Cement is integral to construction, a major component of the built sector. Thus what happens in this space is of great importance to how the industry fares.
This first half witnessed significant milestones, with the commissioning of the Dangote Ibeche and Obajana Cement plants. And in addition to increased production from other manufactures such as Larfage Wapco, Bua Cement and others; local production has risen significantly to about 28 million metric tonnes from 17 million in 2011.
However, it has had little or no effect on the price of the commodity which was the prediction of many analysts. Poor and inconsistent power supply and deplorable infrastructure have been identified as the bane of this high price.
The high point in this sector is local demand being adequately satisfied with the prospect of exporting cement as the year progresses.
Roads are critical to price, demands and appreciation of real estate. Also, it is major aspect of construction and with recent National Conference on Exploring Cement Based Option for Sustainable Road Construction in Nigeria, organised by the Cement Manufacturers Association of Nigeria (CMAN) in conjunction with Business Day; the importance of road construction to raise growth in the industry cannot be over emphasised.
With the on-going transport sector reforms in the country, the government has adopted a Public Private Partnership framework in alignment with global trends in transportation infrastructure development as well as regulations (PPP Policy Framework, National Transport Commission Bill which is in progress) to revamp the sector.
However, with the introduction of a new subsidy regime in January; there have been a number of contract awards in the sector, though many of them still far from completion as a result of lack of funds. Also some states are also doing road construction but most of them are still on site.
Nonetheless, while the Lagos-Ibadan Expressway concession arrangement is yet to translate to any meaningful experience for commuters, the Lekki-Epe Expressway Concession has recorded marginal success though with huge costs to users.
There is no doubt that the spate of bombing, armed robbery; kidnapping and sundry vices have significantly affected the business environment. Many investors have developed cool feet to put their money in the Nigerian market because of the uncertainty hovering over the country.
Nigeria has shown great economic potentials but insecurity has been a major setback, especially to FDIs. The entire business environment in the north is on its kneels and the fear has of course spread to other parts of the country with huge slur on Nigeria’s diplomatic image.
The deaths were not limited to local construction workers but also expatriates, hampering construction projects on the axis and, indeed, the entire country as the private sector was reluctant to invest in the sector - adopting a-wait-and-see approach.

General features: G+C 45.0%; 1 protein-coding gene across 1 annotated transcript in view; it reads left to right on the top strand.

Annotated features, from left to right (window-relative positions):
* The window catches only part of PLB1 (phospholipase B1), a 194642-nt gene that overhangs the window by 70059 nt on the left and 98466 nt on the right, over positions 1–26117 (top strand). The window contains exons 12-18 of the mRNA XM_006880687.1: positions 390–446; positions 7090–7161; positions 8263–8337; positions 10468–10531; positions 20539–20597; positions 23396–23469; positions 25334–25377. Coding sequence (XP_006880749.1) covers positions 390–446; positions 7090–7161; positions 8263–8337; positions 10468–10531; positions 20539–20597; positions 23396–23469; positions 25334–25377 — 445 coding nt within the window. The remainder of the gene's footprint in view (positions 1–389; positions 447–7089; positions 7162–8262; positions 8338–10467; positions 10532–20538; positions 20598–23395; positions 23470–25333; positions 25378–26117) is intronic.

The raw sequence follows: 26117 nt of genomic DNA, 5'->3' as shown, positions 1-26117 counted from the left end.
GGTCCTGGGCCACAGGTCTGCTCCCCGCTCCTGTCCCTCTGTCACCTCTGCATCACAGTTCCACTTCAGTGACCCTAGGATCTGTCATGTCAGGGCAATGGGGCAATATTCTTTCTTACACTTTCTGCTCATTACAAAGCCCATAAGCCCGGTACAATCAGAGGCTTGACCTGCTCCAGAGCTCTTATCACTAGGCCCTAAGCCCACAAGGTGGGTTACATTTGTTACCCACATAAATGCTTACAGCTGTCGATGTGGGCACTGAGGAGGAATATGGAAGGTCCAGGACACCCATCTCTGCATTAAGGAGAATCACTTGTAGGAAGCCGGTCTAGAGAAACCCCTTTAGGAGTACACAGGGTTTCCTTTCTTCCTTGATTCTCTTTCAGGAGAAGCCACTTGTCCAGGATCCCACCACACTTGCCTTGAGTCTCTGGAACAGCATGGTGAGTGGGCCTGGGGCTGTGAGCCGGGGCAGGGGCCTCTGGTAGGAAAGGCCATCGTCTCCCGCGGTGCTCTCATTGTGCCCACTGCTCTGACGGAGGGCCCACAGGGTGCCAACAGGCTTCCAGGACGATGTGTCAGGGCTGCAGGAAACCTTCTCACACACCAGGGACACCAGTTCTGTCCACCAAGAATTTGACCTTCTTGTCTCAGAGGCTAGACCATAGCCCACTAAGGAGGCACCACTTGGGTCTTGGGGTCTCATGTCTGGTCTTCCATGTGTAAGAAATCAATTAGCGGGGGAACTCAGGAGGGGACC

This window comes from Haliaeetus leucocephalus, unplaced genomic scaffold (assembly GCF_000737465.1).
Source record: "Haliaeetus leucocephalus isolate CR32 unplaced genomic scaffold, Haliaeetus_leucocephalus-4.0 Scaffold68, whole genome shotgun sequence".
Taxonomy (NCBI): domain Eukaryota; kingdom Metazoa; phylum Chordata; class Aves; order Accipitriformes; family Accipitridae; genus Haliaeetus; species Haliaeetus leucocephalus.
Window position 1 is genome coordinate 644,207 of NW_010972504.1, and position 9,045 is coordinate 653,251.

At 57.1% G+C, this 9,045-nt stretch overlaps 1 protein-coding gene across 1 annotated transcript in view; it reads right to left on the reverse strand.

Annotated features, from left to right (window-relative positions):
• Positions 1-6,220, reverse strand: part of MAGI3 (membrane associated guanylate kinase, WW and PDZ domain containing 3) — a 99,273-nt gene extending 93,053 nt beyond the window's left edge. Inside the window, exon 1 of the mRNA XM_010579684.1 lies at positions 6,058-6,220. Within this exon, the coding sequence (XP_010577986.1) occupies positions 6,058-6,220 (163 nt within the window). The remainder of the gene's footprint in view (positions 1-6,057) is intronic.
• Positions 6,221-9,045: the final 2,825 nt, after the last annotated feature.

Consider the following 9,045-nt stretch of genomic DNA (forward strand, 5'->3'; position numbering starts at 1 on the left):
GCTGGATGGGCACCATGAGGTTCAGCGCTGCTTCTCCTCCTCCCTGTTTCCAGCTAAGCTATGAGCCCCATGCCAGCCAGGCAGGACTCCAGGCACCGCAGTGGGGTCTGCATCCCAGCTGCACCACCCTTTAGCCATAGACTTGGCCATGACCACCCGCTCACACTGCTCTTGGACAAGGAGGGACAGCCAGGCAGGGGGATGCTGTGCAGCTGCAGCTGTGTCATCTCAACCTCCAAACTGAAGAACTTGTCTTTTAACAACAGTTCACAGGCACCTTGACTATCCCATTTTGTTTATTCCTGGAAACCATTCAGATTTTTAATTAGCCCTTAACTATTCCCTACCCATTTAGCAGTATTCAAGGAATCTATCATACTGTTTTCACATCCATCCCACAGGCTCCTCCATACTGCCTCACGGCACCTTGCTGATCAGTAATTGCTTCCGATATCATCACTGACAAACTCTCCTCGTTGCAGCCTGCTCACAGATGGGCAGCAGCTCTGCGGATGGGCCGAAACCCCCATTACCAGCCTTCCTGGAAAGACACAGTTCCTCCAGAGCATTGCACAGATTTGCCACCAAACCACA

“Worried by the development, most foreign companies withdrew their workers from construction sites leading to project abandonment and huge lost to the hospitality sector”, a report has said.
There are conflicting submissions from the operators; but the nucleus of their submissions is that the sector has underperformed in the past six months.
There submissions are crux on the insecurity in the nation which according to them has eroded investors’ confidence and the rate of illiquidity in the system has remained high as the purchasing power of the populace remained at its lowest ebb.
Former president of the Nigerian Institution of Estate Surveyors and Valuers, NIESV, Bode Adedeji, in a report in The Nation News Papers said “Effective demand is scarce and the private sector cannot make significant impact as the public sector remained the dominant player in terms of the availability of financial resources. Except government has a rethink on its fiscal and monetary policies and programmes, the situation may be with us for a longer period even as foreign interest in investing in the sector wanes.”
Adediji predicted that the construction sector may remain comatose except government acted fast to restore confidence in the economy.
In the same report, President, International Real Estate Federation, Nigeria (FIABCI), Chief Kola Akomolede, however has a different opinion.
He confirmed that property prices are picking up in some upscale areas of Lagos such as Dolphin Estate where duplexes that were priced in the region of N65 and N70 million last year are going for between N75 and N80 million and even more; while flats which hitherto sold for N18 million is now N22 million.
However, he revealed that Old Ikoyi has an oversupply of luxury apartments and multi-storey buildings, leading to a glut as there is no liquidity in the system.
He said: “The economy is improving as banks tend to have sorted out their liquidity problems as the Asset Management Corporation (AMCON) bought over most of their bad loans. People are buying up properties as the elections are over and new people get elected into positions.
The middle to lower property market prices have gone up as property in this bracket is never enough for those who need them. For instance, in Surulere, Agege, Palmgrove and Ikeja, there can never be a glut, no matter the challenges in the country,” he said.
Real Estate Investor Network